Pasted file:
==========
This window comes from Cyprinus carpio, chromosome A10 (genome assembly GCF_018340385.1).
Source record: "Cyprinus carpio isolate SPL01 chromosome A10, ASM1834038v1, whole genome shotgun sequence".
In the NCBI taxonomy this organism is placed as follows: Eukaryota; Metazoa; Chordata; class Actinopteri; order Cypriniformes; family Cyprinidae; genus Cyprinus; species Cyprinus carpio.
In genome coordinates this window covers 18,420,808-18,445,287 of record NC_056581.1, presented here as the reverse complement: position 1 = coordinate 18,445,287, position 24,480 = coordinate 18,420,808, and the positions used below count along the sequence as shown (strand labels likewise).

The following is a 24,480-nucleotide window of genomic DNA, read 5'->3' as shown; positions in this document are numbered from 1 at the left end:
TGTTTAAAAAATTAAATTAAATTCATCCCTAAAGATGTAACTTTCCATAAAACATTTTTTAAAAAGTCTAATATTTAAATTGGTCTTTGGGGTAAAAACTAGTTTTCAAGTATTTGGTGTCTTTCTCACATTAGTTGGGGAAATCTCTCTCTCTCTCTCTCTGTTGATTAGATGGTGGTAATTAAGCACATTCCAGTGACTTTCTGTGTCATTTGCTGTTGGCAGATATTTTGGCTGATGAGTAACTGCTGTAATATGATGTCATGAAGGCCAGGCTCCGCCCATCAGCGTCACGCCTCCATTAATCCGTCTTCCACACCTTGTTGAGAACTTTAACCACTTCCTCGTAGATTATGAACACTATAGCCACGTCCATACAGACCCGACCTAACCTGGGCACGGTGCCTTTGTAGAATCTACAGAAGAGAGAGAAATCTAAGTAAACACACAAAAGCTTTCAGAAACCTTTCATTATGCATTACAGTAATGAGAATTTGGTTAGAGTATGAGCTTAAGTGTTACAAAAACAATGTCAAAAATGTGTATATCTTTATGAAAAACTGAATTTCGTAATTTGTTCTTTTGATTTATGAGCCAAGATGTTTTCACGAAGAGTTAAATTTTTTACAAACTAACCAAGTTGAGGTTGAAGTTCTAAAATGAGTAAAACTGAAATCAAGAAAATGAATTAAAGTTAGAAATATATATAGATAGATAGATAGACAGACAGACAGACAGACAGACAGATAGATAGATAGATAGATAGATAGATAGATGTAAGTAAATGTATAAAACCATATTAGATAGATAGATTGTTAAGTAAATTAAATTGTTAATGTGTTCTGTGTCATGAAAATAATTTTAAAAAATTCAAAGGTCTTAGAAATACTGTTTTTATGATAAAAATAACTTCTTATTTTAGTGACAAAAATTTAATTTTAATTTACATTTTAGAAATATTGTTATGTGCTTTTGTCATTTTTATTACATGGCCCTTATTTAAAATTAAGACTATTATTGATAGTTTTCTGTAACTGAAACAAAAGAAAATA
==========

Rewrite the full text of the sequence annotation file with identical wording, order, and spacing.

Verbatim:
This window comes from Cyprinus carpio, chromosome A10 (genome assembly GCF_018340385.1).
Source record: "Cyprinus carpio isolate SPL01 chromosome A10, ASM1834038v1, whole genome shotgun sequence".
In the NCBI taxonomy this organism is placed as follows: Eukaryota; Metazoa; Chordata; class Actinopteri; order Cypriniformes; family Cyprinidae; genus Cyprinus; species Cyprinus carpio.
In genome coordinates this window covers 18,420,808-18,445,287 of record NC_056581.1, presented here as the reverse complement: position 1 = coordinate 18,445,287, position 24,480 = coordinate 18,420,808, and the positions used below count along the sequence as shown (strand labels likewise).

The following is a 24,480-nucleotide window of genomic DNA, read 5'->3' as shown; positions in this document are numbered from 1 at the left end:
TGTTTAAAAAATTAAATTAAATTCATCCCTAAAGATGTAACTTTCCATAAAACATTTTTTAAAAAGTCTAATATTTAAATTGGTCTTTGGGGTAAAAACTAGTTTTCAAGTATTTGGTGTCTTTCTCACATTAGTTGGGGAAATCTCTCTCTCTCTCTCTCTGTTGATTAGATGGTGGTAATTAAGCACATTCCAGTGACTTTCTGTGTCATTTGCTGTTGGCAGATATTTTGGCTGATGAGTAACTGCTGTAATATGATGTCATGAAGGCCAGGCTCCGCCCATCAGCGTCACGCCTCCATTAATCCGTCTTCCACACCTTGTTGAGAACTTTAACCACTTCCTCGTAGATTATGAACACTATAGCCACGTCCATACAGACCCGACCTAACCTGGGCACGGTGCCTTTGTAGAATCTACAGAAGAGAGAGAAATCTAAGTAAACACACAAAAGCTTTCAGAAACCTTTCATTATGCATTACAGTAATGAGAATTTGGTTAGAGTATGAGCTTAAGTGTTACAAAAACAATGTCAAAAATGTGTATATCTTTATGAAAAACTGAATTTCGTAATTTGTTCTTTTGATTTATGAGCCAAGATGTTTTCACGAAGAGTTAAATTTTTTACAAACTAACCAAGTTGAGGTTGAAGTTCTAAAATGAGTAAAACTGAAATCAAGAAAATGAATTAAAGTTAGAAATATATATAGATAGATAGATAGACAGACAGACAGACAGACAGACAGATAGATAGATAGATAGATAGATAGATAGATGTAAGTAAATGTATAAAACCATATTAGATAGATAGATTGTTAAGTAAATTAAATTGTTAATGTGTTCTGTGTCATGAAAATAATTTTAAAAAATTCAAAGGTCTTAGAAATACTGTTTTTATGATAAAAATAACTTCTTATTTTAGTGACAAAAATTTAATTTTAATTTACATTTTAGAAATATTGTTATGTGCTTTTGTCATTTTTATTACATGGCCCTTATTTAAAATTAAGACTATTATTGATAGTTTTCTGTAACTGAAACAAAAGAAAATA